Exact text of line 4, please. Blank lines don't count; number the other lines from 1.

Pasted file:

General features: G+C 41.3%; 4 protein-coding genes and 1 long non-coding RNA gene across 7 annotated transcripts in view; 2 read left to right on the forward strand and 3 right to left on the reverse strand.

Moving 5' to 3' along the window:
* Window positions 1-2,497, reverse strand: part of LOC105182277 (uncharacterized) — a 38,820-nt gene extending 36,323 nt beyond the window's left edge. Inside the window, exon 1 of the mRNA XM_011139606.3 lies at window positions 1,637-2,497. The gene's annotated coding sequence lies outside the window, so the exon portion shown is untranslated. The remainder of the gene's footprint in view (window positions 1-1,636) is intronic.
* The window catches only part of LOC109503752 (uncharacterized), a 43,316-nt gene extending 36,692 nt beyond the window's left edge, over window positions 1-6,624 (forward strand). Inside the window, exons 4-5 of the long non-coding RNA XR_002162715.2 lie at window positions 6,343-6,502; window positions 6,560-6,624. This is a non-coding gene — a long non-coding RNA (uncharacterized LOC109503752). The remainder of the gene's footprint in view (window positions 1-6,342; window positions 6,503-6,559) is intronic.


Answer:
* The window catches only part of LOC109503752 (uncharacterized), a 43,316-nt gene extending 36,692 nt beyond the window's left edge, over window positions 1-6,624 (forward strand). Inside the window, exons 4-5 of the long non-coding RNA XR_002162715.2 lie at window positions 6,343-6,502; window positions 6,560-6,624. This is a non-coding gene — a long non-coding RNA (uncharacterized LOC109503752). The remainder of the gene's footprint in view (window positions 1-6,342; window positions 6,503-6,559) is intronic.